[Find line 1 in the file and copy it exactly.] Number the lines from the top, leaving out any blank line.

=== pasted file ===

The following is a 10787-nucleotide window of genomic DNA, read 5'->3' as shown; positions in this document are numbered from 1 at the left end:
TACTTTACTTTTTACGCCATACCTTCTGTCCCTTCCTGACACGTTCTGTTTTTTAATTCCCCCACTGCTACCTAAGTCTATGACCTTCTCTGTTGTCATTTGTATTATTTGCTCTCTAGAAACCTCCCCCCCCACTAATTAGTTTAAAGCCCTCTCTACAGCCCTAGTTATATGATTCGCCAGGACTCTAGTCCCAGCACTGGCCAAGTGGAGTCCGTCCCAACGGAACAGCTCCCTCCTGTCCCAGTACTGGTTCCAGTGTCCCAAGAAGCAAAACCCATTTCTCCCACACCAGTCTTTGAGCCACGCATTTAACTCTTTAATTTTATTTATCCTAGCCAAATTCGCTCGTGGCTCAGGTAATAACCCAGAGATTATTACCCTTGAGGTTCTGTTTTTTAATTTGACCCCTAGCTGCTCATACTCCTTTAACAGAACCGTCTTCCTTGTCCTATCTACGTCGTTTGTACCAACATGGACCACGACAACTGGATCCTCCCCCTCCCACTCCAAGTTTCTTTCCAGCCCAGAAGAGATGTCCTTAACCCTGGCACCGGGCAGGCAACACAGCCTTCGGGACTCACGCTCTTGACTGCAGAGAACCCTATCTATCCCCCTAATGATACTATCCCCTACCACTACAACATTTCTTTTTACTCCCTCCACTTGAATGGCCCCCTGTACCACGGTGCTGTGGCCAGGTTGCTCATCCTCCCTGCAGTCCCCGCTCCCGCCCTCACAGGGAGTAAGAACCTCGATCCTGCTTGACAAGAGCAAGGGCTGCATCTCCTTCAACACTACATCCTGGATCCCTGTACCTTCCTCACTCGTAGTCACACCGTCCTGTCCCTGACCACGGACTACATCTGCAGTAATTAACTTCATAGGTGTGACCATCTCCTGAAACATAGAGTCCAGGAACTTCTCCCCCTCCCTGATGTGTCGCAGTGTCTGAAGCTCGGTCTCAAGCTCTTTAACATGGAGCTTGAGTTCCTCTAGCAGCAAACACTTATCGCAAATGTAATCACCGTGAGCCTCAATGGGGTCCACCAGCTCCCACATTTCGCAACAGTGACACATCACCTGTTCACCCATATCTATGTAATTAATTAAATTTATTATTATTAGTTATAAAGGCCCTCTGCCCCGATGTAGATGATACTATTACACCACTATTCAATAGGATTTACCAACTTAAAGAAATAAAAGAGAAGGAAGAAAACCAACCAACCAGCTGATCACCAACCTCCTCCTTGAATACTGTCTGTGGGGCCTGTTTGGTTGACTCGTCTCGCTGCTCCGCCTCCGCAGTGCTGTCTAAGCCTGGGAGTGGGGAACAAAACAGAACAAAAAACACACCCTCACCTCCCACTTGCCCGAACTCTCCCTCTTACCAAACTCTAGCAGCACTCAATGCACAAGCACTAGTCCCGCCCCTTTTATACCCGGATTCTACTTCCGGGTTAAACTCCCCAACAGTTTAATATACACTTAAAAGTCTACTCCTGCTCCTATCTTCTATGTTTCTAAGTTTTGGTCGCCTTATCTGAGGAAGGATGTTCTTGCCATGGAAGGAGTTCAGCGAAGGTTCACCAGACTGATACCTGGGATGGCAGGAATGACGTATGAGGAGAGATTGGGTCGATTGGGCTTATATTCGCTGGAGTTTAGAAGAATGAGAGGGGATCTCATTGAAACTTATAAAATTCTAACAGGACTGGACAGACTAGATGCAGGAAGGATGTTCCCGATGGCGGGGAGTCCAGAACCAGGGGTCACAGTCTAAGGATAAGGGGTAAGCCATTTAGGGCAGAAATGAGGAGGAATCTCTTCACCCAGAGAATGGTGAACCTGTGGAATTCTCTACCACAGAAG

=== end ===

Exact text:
The following is a 10787-nucleotide window of genomic DNA, read 5'->3' as shown; positions in this document are numbered from 1 at the left end: